Enrollment Complete in ‘1104 Trial for EoE

According to a news release from Revolo Biotherapeutics, enrollment is complete for a Phase 2a proof-of-concept clinical trial. During the study, researchers will evaluate ‘1104 for eosinophilic esophagitis (EoE), a chronic allergic and immune-mediated disorder.

Revolo Biotherapeutics describes ‘1104 as being:

derived from a natural immune-regulatory protein, Mycobacterium tuberculosis Chaperonin 60.1, involved in resetting the immune system. It may provide long-term remission for many allergic diseases.

The therapy’ is able to “reset” based on its ability to reduce the inflammatory state and instead enter the immune system into a regulated, balanced, and homeostatic state. In doing so, researchers hope that the therapy would be able to reduce inflammation and other symptoms that are hallmarks of allergic conditions. While there is one FDA-approved therapy (Dupixent) for people with EoE, it is imperative to develop additional options for treatment.

Within the Phase 2a study, which focuses on adults with EoE, researchers will work to understand the safety, efficacy, and tolerability of ‘1104. Only adult patients will enroll in the trial. Currently, some data is expected to be available by the end of the year.

What is Eosinophilic Esophagitis (EoE)?

As described above, eosinophilic esophagitis (EoE) is an immune-mediated allergic disorder which affects the esophagus. Normally, eosinophils (a type of white blood cell) play a role in our immune health. These eosinophils even help fight infection! When many eosinophils collect or accumulate in one area, it may signify some sort of allergy. In people with eosinophilic esophagitis, a large amount of eosinophils are found in the esophagus. This causes inflammation, pain, and sometimes esophageal damage. EoE may be caused by immune hypersensitivity or environmental allergens, or spurred by genetic predisposition. Many people with this condition also have other allergic conditions, such as asthma or eczema. Symptoms of EoE can (but do not always) include:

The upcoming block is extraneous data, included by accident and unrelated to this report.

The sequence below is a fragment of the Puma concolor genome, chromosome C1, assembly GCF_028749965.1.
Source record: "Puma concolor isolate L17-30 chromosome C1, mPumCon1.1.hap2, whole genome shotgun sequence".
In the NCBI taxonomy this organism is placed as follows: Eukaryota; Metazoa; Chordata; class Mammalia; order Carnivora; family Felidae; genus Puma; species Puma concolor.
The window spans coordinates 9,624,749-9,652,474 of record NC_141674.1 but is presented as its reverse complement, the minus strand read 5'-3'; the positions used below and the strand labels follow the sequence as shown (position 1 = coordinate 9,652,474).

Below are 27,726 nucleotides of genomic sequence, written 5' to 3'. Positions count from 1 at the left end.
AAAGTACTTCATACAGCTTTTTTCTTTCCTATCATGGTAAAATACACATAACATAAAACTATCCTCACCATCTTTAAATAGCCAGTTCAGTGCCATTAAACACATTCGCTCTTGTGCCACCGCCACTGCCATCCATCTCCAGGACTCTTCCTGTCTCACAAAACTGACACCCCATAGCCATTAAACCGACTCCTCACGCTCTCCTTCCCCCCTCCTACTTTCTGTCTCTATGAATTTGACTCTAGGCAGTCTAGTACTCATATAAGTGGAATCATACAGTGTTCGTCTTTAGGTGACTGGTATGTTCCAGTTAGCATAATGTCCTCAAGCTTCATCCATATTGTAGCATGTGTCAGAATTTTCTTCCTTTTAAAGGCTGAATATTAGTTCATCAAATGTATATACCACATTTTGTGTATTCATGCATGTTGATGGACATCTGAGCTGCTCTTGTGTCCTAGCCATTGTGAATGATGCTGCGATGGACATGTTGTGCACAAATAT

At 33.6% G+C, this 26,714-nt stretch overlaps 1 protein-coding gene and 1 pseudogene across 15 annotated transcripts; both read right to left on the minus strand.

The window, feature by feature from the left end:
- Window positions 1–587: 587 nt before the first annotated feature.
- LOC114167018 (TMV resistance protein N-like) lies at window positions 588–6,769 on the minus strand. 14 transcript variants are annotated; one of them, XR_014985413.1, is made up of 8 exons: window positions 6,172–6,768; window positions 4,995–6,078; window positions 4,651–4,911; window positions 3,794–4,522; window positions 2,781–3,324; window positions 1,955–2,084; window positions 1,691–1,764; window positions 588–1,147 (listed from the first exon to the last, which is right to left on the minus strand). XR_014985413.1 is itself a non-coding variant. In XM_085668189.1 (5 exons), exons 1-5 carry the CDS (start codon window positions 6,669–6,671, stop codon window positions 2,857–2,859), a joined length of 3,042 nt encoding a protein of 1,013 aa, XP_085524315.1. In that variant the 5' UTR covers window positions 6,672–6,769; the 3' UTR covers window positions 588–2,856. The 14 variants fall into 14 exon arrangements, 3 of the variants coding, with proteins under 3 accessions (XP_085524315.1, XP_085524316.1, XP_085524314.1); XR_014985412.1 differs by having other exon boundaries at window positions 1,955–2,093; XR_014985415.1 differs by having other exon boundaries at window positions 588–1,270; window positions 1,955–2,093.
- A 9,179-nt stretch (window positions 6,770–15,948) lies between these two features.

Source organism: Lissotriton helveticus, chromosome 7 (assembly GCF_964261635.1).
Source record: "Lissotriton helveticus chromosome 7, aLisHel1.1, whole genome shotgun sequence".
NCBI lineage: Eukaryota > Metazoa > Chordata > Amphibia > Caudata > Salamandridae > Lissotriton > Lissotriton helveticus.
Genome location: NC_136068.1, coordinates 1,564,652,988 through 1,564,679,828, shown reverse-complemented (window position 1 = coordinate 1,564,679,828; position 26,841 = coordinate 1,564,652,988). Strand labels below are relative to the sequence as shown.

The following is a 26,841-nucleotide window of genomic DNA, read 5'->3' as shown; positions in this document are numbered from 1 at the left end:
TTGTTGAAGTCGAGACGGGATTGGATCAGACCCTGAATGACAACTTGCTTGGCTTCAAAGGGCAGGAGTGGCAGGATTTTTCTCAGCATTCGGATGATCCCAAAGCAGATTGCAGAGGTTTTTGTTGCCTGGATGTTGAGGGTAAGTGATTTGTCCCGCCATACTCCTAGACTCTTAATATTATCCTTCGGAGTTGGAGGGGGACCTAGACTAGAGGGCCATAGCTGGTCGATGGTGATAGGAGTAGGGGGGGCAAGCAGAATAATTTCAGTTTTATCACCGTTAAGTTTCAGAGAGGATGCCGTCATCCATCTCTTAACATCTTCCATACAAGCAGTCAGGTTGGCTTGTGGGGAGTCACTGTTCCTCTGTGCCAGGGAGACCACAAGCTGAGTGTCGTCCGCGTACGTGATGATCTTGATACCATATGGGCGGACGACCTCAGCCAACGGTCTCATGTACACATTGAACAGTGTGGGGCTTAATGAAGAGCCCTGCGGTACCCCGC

• Dysphagia (difficulty swallowing)
  • Food impaction (food getting stuck in the throat)
  • Nausea and vomiting
  • Chest pain
  • Food regurgitation
  • Irritability (in infants)
  • Difficulty feeding or swallowing (in infants)
  • Malnutrition
  • Poor growth
  • Unintended weight loss
  • Abdominal pain
  • Appetite loss
Jessica Lynn

Jessica Lynn

Jessica Lynn has an educational background in writing and marketing. She firmly believes in the power of writing in amplifying voices, and looks forward to doing so for the rare disease community.

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